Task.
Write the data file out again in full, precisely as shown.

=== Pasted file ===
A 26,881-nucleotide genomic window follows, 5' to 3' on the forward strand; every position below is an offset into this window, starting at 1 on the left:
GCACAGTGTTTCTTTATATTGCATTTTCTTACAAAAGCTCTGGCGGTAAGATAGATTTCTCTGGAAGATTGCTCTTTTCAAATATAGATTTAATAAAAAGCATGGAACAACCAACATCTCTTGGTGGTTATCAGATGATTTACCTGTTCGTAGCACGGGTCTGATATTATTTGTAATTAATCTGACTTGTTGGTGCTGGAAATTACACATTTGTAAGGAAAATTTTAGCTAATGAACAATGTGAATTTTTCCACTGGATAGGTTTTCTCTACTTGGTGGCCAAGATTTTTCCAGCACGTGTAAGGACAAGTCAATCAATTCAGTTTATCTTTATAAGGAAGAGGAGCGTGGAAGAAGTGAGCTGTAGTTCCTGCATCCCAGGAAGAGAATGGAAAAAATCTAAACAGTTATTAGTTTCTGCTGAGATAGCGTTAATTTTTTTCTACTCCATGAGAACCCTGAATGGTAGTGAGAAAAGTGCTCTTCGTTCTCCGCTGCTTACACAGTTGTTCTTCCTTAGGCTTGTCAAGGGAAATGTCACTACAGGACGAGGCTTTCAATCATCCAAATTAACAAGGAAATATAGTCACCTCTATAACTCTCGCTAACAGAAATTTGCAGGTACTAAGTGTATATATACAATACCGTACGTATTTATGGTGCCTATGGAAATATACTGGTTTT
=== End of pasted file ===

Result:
A 26,881-nucleotide genomic window follows, 5' to 3' on the forward strand; every position below is an offset into this window, starting at 1 on the left:
GCACAGTGTTTCTTTATATTGCATTTTCTTACAAAAGCTCTGGCGGTAAGATAGATTTCTCTGGAAGATTGCTCTTTTCAAATATAGATTTAATAAAAAGCATGGAACAACCAACATCTCTTGGTGGTTATCAGATGATTTACCTGTTCGTAGCACGGGTCTGATATTATTTGTAATTAATCTGACTTGTTGGTGCTGGAAATTACACATTTGTAAGGAAAATTTTAGCTAATGAACAATGTGAATTTTTCCACTGGATAGGTTTTCTCTACTTGGTGGCCAAGATTTTTCCAGCACGTGTAAGGACAAGTCAATCAATTCAGTTTATCTTTATAAGGAAGAGGAGCGTGGAAGAAGTGAGCTGTAGTTCCTGCATCCCAGGAAGAGAATGGAAAAAATCTAAACAGTTATTAGTTTCTGCTGAGATAGCGTTAATTTTTTTCTACTCCATGAGAACCCTGAATGGTAGTGAGAAAAGTGCTCTTCGTTCTCCGCTGCTTACACAGTTGTTCTTCCTTAGGCTTGTCAAGGGAAATGTCACTACAGGACGAGGCTTTCAATCATCCAAATTAACAAGGAAATATAGTCACCTCTATAACTCTCGCTAACAGAAATTTGCAGGTACTAAGTGTATATATACAATACCGTACGTATTTATGGTGCCTATGGAAATATACTGGTTTT